As a church leader, I want the body to know what's going on. As a church member, I expect to be informed. These people are still in denial over Jack Hyles legacy (evidence the statue) and have a history of deception (inflated numbers, etc.). Case in point, Jim Binney  preached there a week ago and was fired and no announcement has been made to the church.

"Some things are of that nature as to make one's fancy chuckle, while his heart doth ache." John Bunyan

Mike Harding's picture

James,

 

Sorry for coming across as a snob.  Not my intention.  I thought Wells had a clever way of voicing a legitimate concern.  As far as the pot calling the kettle black, you are dead wrong.  That's all I can say in this venue.  If you want credentials I will be glad to send them to you privately.

Pastor Mike Harding

JG's picture

Ron Bean wrote:

Personally, the truth or deceit of the medical leave statement is a minor detail. The problem is that the leadership of this church tolerated false doctrine and false leaders for too long. I can only speculate as to why they would subject themselves to this type of religion and pastoral behavior.

As a church leader, I want the body to know what's going on. As a church member, I expect to be informed. These people are still in denial over Jack Hyles legacy (evidence the statue) and have a history of deception (inflated numbers, etc.). Case in point, Jim Binney  preached there a week ago and was fired and no announcement has been made to the church.

Ron, this is one of the more profitable comments on the "medical leave" statement, in my opinion, because you are talking about what currently "is" rather than an event in the past which has been rectified (they've made quite sure no one thinks he is on medical leave).

Obviously, you know more about things Hammond than I do.

Would it be fair to say, then, that you believe that this was just a single action in a continuing line of deceit, and that the firing, public announcement thereof, and the contacting of the police has no real significance in regard to that pattern?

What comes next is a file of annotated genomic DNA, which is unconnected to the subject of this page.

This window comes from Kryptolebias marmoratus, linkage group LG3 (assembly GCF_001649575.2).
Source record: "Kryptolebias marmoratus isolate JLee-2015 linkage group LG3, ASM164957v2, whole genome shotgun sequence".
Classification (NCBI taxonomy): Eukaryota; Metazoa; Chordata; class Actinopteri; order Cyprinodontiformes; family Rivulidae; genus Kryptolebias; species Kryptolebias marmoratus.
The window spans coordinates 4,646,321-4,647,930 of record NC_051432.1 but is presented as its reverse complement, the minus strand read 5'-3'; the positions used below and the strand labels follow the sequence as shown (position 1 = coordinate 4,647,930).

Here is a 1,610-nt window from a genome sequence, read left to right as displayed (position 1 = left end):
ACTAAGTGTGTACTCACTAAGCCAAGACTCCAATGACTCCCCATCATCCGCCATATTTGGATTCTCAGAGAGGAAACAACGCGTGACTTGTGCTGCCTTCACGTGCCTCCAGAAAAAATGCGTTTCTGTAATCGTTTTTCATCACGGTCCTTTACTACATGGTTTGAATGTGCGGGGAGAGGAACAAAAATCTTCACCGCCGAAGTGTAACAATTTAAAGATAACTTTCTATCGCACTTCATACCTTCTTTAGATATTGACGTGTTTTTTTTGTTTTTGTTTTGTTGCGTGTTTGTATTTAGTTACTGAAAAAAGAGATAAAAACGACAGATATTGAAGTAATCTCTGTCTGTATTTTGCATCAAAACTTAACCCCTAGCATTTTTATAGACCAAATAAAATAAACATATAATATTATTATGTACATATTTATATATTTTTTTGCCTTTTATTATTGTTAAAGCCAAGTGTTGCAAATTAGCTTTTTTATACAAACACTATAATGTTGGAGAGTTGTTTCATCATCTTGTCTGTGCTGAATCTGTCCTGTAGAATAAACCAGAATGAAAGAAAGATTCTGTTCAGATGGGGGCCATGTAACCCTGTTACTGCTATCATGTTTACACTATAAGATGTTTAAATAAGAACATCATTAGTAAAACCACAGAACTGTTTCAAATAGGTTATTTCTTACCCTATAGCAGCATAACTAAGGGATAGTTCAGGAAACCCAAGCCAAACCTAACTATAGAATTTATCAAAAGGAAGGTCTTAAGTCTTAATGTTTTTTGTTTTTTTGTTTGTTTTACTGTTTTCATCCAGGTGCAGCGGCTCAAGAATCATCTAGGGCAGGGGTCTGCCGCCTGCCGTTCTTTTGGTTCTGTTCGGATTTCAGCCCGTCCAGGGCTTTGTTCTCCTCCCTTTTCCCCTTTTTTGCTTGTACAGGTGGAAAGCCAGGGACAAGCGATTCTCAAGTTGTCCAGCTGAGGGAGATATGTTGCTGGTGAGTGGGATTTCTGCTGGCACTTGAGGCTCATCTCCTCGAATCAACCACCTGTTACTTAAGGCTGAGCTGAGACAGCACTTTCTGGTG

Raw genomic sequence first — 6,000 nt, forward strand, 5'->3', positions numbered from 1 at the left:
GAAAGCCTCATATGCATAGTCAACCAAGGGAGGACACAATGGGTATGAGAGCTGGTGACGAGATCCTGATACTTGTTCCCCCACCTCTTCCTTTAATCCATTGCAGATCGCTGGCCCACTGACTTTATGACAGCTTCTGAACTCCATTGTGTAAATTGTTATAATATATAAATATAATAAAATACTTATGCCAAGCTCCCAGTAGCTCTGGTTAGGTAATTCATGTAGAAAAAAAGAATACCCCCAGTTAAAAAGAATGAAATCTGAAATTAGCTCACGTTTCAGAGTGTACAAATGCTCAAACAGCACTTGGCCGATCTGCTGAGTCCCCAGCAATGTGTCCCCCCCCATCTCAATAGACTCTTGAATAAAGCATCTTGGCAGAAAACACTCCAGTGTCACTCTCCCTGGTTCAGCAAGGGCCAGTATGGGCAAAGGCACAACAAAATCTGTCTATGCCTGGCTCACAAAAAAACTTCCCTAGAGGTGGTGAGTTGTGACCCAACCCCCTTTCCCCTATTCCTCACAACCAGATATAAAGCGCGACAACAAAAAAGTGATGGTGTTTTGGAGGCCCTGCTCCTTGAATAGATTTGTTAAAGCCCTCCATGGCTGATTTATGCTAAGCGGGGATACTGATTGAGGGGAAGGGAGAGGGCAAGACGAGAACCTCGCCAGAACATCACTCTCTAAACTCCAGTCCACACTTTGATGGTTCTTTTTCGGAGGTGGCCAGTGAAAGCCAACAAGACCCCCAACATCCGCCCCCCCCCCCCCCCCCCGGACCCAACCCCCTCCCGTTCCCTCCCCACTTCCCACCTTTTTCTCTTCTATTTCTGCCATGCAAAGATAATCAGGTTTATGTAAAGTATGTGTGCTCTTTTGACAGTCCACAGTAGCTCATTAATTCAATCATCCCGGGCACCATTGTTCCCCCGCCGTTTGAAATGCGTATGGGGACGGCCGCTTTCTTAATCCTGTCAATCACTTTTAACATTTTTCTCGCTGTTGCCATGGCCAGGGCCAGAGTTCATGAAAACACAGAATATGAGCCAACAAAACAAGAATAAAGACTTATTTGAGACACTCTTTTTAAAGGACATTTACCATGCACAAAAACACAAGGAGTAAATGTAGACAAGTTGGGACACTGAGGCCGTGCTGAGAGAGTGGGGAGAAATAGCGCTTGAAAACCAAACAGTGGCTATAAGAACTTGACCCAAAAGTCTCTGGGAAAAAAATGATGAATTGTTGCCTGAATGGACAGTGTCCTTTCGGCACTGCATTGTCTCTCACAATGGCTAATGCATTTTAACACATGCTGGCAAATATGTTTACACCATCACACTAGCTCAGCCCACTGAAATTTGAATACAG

Jay's picture

Quote:
Ron, this is one of the more profitable comments on the "medical leave" statement, in my opinion, because you are talking about what currently "is" rather than an event in the past which has been rectified (they've made quite sure no one thinks he is on medical leave).

Obviously, you know more about things Hammond than I do.

Would it be fair to say, then, that you believe that this was just a single action in a continuing line of deceit, and that the firing, public announcement thereof, and the contacting of the police has no real significance in regard to that pattern?

I can't speak for Ron, but it would seem to me, on the basis of the things reported in the Biblical Evangelist articles and other stories and incidents that have been documented elsewhere, that there is a real pattern of hiding and covering over incidents and problems (including criminal activities of child sexual abuse) that should have been properly addressed but were not.  This was especially problematic under Hyles, and I'm hoping that they are actively working to deal with issues now in a correct manner, but I don't know.  So that's why I am going out harder on Hammond than I would on other churches. 

In regards to the questions about whether or not I have contacted FBC directly - I contacted Hammond this morning about a few things that I have seen or heard elsewhere about the Schaap case, including this matter of 'medical leave'.  If I hear back from them (I provided my contact information in the email), I will share what I can here.  

"Our task today is to tell people — who no longer know what sin is...no longer see themselves as sinners, and no longer have room for these categories — that Christ died for sins of which they do not think they’re guilty." - David Wells

dcbii's picture

EditorModerator

Jay wrote:

I can't speak for Ron, but it would seem to me [...] that there is a real pattern of hiding and covering over incidents and problems [...] that should have been properly addressed but were not.  This was especially problematic under Hyles, and I'm hoping that they are actively working to deal with issues now in a correct manner, but I don't know.


Jay, this is exactly why I would be inclined to give some charity to the current leadership (without excusing the sin of lying) when they are attempting to clean things up. Time will tell, but short term, at least, they've made a good step, even if other steps have faltered.

Could the leadership have not said anything other than "the pastor will be out today?" Yes. However, a pattern of coverup as large as the one you are referring to is not something easy to break in one day. The fact is that however imperfectly, they did deal with the problem, and did so fairly quickly. I'm not an expert on Hammond, but if the overall situation is as bad as you and others are saying (and I don't really doubt it), then I'm inclined to believe that baby steps are a *good* thing.